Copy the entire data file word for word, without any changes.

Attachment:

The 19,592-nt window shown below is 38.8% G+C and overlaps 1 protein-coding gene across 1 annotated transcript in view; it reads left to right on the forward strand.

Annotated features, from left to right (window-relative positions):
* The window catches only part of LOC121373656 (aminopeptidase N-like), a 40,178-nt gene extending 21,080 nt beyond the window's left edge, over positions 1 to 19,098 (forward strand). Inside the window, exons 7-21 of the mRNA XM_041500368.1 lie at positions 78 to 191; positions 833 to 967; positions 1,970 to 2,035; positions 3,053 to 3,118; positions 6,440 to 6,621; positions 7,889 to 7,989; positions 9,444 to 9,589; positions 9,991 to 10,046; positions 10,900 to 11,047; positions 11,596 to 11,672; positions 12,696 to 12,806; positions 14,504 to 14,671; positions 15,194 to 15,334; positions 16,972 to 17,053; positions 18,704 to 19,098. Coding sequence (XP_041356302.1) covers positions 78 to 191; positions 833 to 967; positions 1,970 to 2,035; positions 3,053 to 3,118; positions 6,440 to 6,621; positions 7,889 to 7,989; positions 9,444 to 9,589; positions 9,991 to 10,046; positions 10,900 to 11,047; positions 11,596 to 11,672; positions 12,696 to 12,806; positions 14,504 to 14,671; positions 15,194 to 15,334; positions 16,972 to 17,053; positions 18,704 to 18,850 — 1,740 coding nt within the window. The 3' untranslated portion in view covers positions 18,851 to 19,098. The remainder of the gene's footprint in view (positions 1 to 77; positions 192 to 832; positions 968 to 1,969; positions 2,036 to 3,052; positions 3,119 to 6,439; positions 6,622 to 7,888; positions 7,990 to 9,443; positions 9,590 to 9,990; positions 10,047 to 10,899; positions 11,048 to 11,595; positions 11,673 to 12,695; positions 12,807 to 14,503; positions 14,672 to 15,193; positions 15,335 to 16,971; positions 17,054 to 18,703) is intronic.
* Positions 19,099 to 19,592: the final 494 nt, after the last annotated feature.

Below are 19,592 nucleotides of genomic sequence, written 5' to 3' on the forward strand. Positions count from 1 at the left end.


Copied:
The 19,592-nt window shown below is 38.8% G+C and overlaps 1 protein-coding gene across 1 annotated transcript in view; it reads left to right on the forward strand.

Annotated features, from left to right (window-relative positions):
* The window catches only part of LOC121373656 (aminopeptidase N-like), a 40,178-nt gene extending 21,080 nt beyond the window's left edge, over positions 1 to 19,098 (forward strand). Inside the window, exons 7-21 of the mRNA XM_041500368.1 lie at positions 78 to 191; positions 833 to 967; positions 1,970 to 2,035; positions 3,053 to 3,118; positions 6,440 to 6,621; positions 7,889 to 7,989; positions 9,444 to 9,589; positions 9,991 to 10,046; positions 10,900 to 11,047; positions 11,596 to 11,672; positions 12,696 to 12,806; positions 14,504 to 14,671; positions 15,194 to 15,334; positions 16,972 to 17,053; positions 18,704 to 19,098. Coding sequence (XP_041356302.1) covers positions 78 to 191; positions 833 to 967; positions 1,970 to 2,035; positions 3,053 to 3,118; positions 6,440 to 6,621; positions 7,889 to 7,989; positions 9,444 to 9,589; positions 9,991 to 10,046; positions 10,900 to 11,047; positions 11,596 to 11,672; positions 12,696 to 12,806; positions 14,504 to 14,671; positions 15,194 to 15,334; positions 16,972 to 17,053; positions 18,704 to 18,850 — 1,740 coding nt within the window. The 3' untranslated portion in view covers positions 18,851 to 19,098. The remainder of the gene's footprint in view (positions 1 to 77; positions 192 to 832; positions 968 to 1,969; positions 2,036 to 3,052; positions 3,119 to 6,439; positions 6,622 to 7,888; positions 7,990 to 9,443; positions 9,590 to 9,990; positions 10,047 to 10,899; positions 11,048 to 11,595; positions 11,673 to 12,695; positions 12,807 to 14,503; positions 14,672 to 15,193; positions 15,335 to 16,971; positions 17,054 to 18,703) is intronic.
* Positions 19,099 to 19,592: the final 494 nt, after the last annotated feature.

Below are 19,592 nucleotides of genomic sequence, written 5' to 3' on the forward strand. Positions count from 1 at the left end.